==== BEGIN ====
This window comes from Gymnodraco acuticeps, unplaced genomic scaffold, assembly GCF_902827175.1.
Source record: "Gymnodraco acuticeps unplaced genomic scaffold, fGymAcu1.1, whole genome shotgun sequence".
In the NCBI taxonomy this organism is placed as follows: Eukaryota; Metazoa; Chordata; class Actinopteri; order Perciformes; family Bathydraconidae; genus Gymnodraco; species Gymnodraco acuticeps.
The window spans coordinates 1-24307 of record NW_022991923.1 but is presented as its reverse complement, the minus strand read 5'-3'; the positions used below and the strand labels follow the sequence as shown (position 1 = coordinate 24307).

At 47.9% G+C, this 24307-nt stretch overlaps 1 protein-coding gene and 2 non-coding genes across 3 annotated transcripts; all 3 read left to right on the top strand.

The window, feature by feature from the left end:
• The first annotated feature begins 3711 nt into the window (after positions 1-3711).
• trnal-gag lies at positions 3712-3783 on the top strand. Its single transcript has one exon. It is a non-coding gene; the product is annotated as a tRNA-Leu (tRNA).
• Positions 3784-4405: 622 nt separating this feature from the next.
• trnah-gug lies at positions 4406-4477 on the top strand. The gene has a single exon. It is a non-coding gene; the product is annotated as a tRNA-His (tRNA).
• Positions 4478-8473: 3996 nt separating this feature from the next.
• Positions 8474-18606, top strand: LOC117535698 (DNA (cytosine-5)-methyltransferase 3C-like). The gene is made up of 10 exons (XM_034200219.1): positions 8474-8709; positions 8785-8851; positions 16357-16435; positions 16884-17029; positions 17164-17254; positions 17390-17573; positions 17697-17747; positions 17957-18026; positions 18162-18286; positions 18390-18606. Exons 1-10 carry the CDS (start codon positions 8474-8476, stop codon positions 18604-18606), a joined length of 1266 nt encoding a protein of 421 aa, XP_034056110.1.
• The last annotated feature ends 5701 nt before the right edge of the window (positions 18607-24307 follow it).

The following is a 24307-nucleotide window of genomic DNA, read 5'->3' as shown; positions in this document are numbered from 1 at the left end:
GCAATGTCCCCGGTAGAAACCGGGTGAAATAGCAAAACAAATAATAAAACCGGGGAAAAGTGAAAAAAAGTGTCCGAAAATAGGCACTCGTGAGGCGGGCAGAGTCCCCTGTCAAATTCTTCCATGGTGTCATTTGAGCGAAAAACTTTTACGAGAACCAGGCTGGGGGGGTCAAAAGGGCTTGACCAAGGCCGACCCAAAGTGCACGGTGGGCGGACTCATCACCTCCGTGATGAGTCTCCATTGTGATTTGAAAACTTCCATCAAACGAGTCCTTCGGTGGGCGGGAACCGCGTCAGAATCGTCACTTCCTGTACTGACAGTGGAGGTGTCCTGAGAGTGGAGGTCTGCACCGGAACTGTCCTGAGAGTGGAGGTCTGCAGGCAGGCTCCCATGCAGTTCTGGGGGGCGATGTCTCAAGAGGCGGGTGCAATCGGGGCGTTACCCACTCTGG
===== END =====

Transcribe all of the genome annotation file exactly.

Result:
This window comes from Gymnodraco acuticeps, unplaced genomic scaffold, assembly GCF_902827175.1.
Source record: "Gymnodraco acuticeps unplaced genomic scaffold, fGymAcu1.1, whole genome shotgun sequence".
In the NCBI taxonomy this organism is placed as follows: Eukaryota; Metazoa; Chordata; class Actinopteri; order Perciformes; family Bathydraconidae; genus Gymnodraco; species Gymnodraco acuticeps.
The window spans coordinates 1-24307 of record NW_022991923.1 but is presented as its reverse complement, the minus strand read 5'-3'; the positions used below and the strand labels follow the sequence as shown (position 1 = coordinate 24307).

At 47.9% G+C, this 24307-nt stretch overlaps 1 protein-coding gene and 2 non-coding genes across 3 annotated transcripts; all 3 read left to right on the top strand.

The window, feature by feature from the left end:
• The first annotated feature begins 3711 nt into the window (after positions 1-3711).
• trnal-gag lies at positions 3712-3783 on the top strand. Its single transcript has one exon. It is a non-coding gene; the product is annotated as a tRNA-Leu (tRNA).
• Positions 3784-4405: 622 nt separating this feature from the next.
• trnah-gug lies at positions 4406-4477 on the top strand. The gene has a single exon. It is a non-coding gene; the product is annotated as a tRNA-His (tRNA).
• Positions 4478-8473: 3996 nt separating this feature from the next.
• Positions 8474-18606, top strand: LOC117535698 (DNA (cytosine-5)-methyltransferase 3C-like). The gene is made up of 10 exons (XM_034200219.1): positions 8474-8709; positions 8785-8851; positions 16357-16435; positions 16884-17029; positions 17164-17254; positions 17390-17573; positions 17697-17747; positions 17957-18026; positions 18162-18286; positions 18390-18606. Exons 1-10 carry the CDS (start codon positions 8474-8476, stop codon positions 18604-18606), a joined length of 1266 nt encoding a protein of 421 aa, XP_034056110.1.
• The last annotated feature ends 5701 nt before the right edge of the window (positions 18607-24307 follow it).

The following is a 24307-nucleotide window of genomic DNA, read 5'->3' as shown; positions in this document are numbered from 1 at the left end:
GCAATGTCCCCGGTAGAAACCGGGTGAAATAGCAAAACAAATAATAAAACCGGGGAAAAGTGAAAAAAAGTGTCCGAAAATAGGCACTCGTGAGGCGGGCAGAGTCCCCTGTCAAATTCTTCCATGGTGTCATTTGAGCGAAAAACTTTTACGAGAACCAGGCTGGGGGGGTCAAAAGGGCTTGACCAAGGCCGACCCAAAGTGCACGGTGGGCGGACTCATCACCTCCGTGATGAGTCTCCATTGTGATTTGAAAACTTCCATCAAACGAGTCCTTCGGTGGGCGGGAACCGCGTCAGAATCGTCACTTCCTGTACTGACAGTGGAGGTGTCCTGAGAGTGGAGGTCTGCACCGGAACTGTCCTGAGAGTGGAGGTCTGCAGGCAGGCTCCCATGCAGTTCTGGGGGGCGATGTCTCAAGAGGCGGGTGCAATCGGGGCGTTACCCACTCTGG